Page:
I first ran this recipe exactly two years ago, during a very very cold snap, when I was practically snowed-in, in the English countryside, with my mother. I was feeling homesick for America, and knew all my friends across the Atlantic were gearing up for an evening of chips, dips and football. Yup, it was — and is — Super Bowl Sunday time, the biggest TV event of the year, pretty much a national holiday over there.
According to Wiki, last year’s Super Bowl became the most watched American television program in history, drawing an average audience of 111 million viewers. So it’s no surprise that it’s the second-largest day for U.S. food consumption, after Thanksgiving.
And dips are a big part of it. They’re a peculiarly American thing. Dips in the UK aren’t taken that seriously: most often they lurk in tiny plastic pots in the chill section of the supermarket. Upon further inspection they are usually radioactive in colour, full of E numbers (chemical additives), and leave a fatty film on the roof of your mouth.
There certainly isn’t a UK equivalent of the US tradition of time-honoured family recipes, and you won’t find dips in very many British cookbooks. Once I got past my twenties, the only dips I’ve ever seen at parties are houmous & taramasalata. But sour cream based?
Not so much.
When I moved to America I was amazed at the prevalence of dips, especially those quite substantial ones. (In the UK they are always quite liquid). It’s perfectly normal for a girlfriend to rock up to my front door for a TV party with a snazzy multi-layered dip, almost a meal in itself, made according to a honed family recipe.
So, in honour of Sundat’s Superbowl, & my wonderful friend in NY, the wonderful Jill, who knows as much about football as I do about fashion, I give you my own layer dip.
This has to be the simplest recipe. If you are familiar with nachos, then this will ring a few bells. It’s just layered beans, sour cream, grated cheese, guacamole, salsa and some olives.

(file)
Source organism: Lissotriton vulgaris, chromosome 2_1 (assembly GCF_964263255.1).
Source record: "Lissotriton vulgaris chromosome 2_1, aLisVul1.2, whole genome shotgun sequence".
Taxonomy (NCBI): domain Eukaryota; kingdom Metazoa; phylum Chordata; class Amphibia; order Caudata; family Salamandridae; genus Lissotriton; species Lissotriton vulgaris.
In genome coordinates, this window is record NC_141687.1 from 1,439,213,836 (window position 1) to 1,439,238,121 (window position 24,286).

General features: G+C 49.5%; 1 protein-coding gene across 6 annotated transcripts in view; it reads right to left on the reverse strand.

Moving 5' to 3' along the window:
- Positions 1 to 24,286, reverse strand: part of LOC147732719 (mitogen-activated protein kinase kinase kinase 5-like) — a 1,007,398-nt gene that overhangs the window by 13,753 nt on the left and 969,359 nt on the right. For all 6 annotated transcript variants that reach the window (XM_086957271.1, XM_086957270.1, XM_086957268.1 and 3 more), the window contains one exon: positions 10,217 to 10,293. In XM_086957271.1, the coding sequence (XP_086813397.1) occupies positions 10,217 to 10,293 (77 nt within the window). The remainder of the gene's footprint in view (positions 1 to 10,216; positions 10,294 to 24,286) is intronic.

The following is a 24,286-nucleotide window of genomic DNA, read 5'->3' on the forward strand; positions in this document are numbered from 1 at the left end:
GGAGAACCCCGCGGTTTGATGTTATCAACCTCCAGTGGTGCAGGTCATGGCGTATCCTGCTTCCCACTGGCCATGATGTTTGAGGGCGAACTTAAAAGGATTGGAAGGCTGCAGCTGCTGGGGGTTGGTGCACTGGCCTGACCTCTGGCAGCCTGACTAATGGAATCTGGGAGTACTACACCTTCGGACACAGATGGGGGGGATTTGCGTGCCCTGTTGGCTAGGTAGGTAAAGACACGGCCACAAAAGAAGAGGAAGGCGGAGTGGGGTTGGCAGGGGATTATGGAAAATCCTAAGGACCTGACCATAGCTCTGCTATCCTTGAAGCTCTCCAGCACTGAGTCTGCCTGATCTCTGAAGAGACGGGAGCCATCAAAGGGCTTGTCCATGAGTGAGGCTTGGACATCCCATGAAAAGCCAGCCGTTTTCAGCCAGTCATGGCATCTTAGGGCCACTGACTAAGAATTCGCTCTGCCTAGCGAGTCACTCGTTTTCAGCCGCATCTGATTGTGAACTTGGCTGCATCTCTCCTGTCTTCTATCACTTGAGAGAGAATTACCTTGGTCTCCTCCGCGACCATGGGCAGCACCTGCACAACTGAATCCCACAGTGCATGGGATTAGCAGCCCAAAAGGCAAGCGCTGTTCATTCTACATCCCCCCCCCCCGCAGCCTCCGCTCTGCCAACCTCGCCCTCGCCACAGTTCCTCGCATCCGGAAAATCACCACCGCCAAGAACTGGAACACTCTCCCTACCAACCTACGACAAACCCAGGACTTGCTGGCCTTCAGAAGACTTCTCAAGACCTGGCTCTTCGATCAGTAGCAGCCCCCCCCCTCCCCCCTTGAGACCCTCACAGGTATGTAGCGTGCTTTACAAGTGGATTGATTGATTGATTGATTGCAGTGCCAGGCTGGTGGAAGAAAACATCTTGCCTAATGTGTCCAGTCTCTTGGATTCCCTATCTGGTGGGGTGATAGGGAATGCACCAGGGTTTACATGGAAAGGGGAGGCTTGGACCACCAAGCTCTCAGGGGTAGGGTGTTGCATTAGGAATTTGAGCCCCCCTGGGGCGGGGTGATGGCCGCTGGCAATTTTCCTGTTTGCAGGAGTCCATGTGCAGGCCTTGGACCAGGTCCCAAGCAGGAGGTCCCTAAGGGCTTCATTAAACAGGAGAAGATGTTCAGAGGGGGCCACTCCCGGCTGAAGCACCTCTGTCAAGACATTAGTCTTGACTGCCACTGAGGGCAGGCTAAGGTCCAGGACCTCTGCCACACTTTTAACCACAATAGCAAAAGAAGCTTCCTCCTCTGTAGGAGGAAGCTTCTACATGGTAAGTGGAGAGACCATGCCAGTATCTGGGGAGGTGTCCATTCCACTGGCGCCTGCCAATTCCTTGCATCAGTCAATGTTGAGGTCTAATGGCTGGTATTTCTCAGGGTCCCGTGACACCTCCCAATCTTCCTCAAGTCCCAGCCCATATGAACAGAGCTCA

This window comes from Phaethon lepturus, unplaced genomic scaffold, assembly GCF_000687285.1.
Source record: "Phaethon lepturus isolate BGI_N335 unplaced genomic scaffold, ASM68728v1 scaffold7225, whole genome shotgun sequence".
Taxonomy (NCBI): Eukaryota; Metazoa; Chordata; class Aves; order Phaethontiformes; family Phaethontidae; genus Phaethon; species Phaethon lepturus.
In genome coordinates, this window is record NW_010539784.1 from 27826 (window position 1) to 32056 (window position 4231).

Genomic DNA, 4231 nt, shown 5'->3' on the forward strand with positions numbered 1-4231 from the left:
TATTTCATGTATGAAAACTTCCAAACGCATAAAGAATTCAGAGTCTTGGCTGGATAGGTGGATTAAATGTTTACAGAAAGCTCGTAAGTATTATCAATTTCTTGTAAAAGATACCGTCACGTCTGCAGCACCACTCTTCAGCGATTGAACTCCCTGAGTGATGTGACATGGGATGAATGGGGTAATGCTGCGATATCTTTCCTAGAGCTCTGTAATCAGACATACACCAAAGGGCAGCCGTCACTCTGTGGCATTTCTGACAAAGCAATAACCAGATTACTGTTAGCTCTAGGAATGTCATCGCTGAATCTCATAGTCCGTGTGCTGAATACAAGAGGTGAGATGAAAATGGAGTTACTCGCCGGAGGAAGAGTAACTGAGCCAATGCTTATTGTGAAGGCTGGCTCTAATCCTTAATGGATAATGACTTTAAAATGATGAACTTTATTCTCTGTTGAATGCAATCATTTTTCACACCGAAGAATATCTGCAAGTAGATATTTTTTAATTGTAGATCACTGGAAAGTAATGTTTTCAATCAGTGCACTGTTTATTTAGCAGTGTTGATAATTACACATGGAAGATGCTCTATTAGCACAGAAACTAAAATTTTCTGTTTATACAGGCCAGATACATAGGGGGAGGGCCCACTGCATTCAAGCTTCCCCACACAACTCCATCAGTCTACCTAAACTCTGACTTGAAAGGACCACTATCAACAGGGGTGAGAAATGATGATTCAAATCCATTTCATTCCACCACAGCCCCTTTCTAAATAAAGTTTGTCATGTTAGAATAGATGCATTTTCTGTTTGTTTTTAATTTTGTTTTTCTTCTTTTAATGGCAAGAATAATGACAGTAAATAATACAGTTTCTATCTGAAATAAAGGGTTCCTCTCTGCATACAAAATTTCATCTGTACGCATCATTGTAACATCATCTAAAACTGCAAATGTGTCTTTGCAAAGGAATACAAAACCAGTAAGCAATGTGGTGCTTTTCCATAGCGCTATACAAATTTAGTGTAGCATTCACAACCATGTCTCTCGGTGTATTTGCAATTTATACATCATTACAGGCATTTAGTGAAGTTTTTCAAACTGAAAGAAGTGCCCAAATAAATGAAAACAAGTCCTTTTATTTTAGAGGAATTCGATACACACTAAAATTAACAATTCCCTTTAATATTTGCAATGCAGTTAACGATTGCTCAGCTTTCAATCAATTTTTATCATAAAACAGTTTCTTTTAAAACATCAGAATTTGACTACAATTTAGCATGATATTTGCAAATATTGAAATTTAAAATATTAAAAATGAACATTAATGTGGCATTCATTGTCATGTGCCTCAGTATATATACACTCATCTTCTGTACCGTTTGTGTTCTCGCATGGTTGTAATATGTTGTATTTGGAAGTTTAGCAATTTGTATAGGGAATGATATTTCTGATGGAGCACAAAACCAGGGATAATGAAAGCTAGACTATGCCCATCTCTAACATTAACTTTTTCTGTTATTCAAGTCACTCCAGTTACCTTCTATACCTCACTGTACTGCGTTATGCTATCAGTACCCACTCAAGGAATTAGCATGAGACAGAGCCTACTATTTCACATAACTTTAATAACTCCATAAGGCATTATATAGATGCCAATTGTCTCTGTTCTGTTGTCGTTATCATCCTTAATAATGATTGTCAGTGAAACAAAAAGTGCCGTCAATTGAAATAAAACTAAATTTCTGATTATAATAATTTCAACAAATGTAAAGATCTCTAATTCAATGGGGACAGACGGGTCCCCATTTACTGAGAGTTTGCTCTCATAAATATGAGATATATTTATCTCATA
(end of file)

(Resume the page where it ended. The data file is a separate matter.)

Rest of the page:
So: dice the onion. Heat a dessertspoon of neutral oil (sunflower is gd) & add half the chopped onion.
and sweat (cook over a low heat) until the onions are translucent.
Open a tin of beans — I used black eyed, but it works with refried, haricot, black or canellini — drain, and add to the onions with a small glass of water, a large pinch of salt and a tsp of cumin. Heat to a simmer and cook for ten minutes.
Chop up the tomatoes into small dice, making sure you keep the juice. Strip off the coriander leaves and finely chop. Mix the tomatoes & all the coriander bar a spoonful, with the leftover chopped onion. Add salt to taste and a generous dash of Tabasco. (I use my hands to mix it all, but feel free to use a spoon.)
Skin the avocados.
Add two large teaspoons of salsa, & tablespoon of coriander, & a good squeeze of lime juice.
Get rid of some aggression by wielding that masher:
Add salt, Tabasco to your taste. (I like a lot.)
Take up your masher again when the beans look like this:
And half mash them. (You want a little texture.)
Scoop all the beans into an ovenproof dish:
Then add a layer of grated cheese, and then spoon over all the salsa:
Then a layer of sour cream (I used crème fraîche), and then all the guacamole, smoothed over the cream with the back of a spoon:
Then the olives, chopped (optional), and a thin layer of grated cheese. Pop under a pre-heated grill/broiler until the cheese is melted but not brown.
Ta da! Scoop into mouth with chips. (Try not to spill down front.)
I x can beans
1 x large white onion
1 x tsp ground cumin
small glass of water
2 x soft avocados
small bunch coriander
Grated cheese. In America I use Monterey or pepper Jack, but cheddar in the UK.
Handful of olives, chopped
Sour cream (I use crème fraîche)
Layer all ingredients plus sour cream
Pop under pre-heated grill/broiler
If taking this to a party, I suggest putting in the guacamole before the layer of cream, to stop the avocado going brown.